A good nest box should be warm and compact and should prolcel the bird during poor weather conditions. It should be made to the right dimensions, which are given on pages 206 9. Planks arc one ot the best and commonest materials. In spite of all the commercially available products, home made nest boxes are (he best, provided the dimensions are appropriate for the intended species. All descriptions of nest boxes say that the wood for the side panels must be sawn obliquely so that the roofs are sloping and water runs off rather than collccting and either rotting the wood or worse still wetting the nest inside. This of course is entirely true, but constructing such boxes is not so easy as one might imagine, and think that instead the wood should be sawn straight and the nest box plaecd on a trunk which is leaning slightly forwards. This produces the same results and makes the construction of nest boxes easier for those who are not so handy. One should always work towards making ehcap,...

Beware poor quality nest boxes

Shops unfortunately sell a whole range of boxes which are entirely unsuited as living places for birds or which could have potentially fatal consequences. Most nest boxes are factory produced, which means that as many as possible must be produced in the shortest time, to make them as cheap as possible. It is also unfortunate that a lot of people who know next to nothing about nest boxes are starting to make such boxes from waste timber which would otherwise have been thrown away. The best nest boxes arc those made from hollowed out sections of tree trunks, the so-called block nest boxes, the most common of which are made from birch. Such boxes are often fixed to trees via a lath which is nailed onto the box. It is important not to have nails projecting into the interior of the nest box. Also, nest boxes may sometimes be too narrow or the entrance hole too small, so be sure to carefully check these dimensions on any nest box you buy.The internal depth should be 18-19 cm, the inner...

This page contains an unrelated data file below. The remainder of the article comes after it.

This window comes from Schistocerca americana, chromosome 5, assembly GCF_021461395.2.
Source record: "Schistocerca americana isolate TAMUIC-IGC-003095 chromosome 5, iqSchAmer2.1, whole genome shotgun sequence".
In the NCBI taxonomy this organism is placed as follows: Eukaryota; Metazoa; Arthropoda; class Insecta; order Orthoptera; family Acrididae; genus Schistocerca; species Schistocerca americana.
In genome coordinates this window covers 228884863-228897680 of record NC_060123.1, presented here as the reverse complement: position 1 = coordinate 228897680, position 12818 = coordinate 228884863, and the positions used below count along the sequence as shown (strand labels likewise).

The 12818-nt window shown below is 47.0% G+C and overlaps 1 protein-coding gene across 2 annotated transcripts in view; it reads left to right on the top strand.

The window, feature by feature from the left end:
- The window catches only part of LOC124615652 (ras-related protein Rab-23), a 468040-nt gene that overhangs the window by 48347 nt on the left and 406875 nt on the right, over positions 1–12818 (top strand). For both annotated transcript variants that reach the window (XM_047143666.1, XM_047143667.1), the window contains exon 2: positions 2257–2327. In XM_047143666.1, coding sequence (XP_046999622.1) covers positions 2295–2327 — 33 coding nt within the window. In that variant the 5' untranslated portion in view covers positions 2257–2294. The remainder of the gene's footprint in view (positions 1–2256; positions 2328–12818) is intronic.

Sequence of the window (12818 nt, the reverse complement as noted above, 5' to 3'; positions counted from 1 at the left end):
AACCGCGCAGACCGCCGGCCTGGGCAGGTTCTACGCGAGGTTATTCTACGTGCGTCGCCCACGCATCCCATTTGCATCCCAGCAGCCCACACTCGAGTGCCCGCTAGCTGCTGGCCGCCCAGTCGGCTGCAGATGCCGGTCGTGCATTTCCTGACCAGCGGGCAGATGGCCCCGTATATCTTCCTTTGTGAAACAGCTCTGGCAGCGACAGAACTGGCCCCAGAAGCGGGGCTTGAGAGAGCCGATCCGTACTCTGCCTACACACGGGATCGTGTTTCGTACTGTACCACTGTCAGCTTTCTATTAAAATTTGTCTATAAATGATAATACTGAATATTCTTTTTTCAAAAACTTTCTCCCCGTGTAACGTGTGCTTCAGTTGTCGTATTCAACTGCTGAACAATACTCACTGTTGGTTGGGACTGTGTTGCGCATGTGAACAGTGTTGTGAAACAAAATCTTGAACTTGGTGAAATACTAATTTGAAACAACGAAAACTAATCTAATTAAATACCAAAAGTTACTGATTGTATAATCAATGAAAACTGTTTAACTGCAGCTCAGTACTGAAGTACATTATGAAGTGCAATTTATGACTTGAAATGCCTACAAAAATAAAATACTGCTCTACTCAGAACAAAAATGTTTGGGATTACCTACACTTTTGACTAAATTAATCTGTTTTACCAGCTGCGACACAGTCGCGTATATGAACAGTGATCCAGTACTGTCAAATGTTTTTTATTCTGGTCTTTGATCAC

Block nest boxes from fresh trunks

You can also use fresh tree trunks, dividing them into four sections longitudinally (see diagram), though this is much more laborious than using ready made woodpecker homes. Older broadleaved trees with rotted interiors are easier to hollow out, saw up, and make good nest boxes from. A strip of wood, which should be longer than the eventual nest box, is fastened onto one of the four sections 3 -4 holes are drilled through the section and nails hammered through the holes into the lath. Using a strong pair of pincers, the nails are bent on theouiside. An entrance hole-is then drilled as follows 3.1 cm for pied flycatcher, marsh tit, blue tit, crested tit, and coal tit 3.5 cm for great tit, house sparrow, and tree sparrow 5 cm for starling, nuthatch, wryneck, and swift. The roof should be of hardwood. The various parts of the nest box arc fastened together with small nails at both ends of the hollowed out block. You can also tlx steel wire around the nest box by means of staples above...

Keep a register of your nest box birds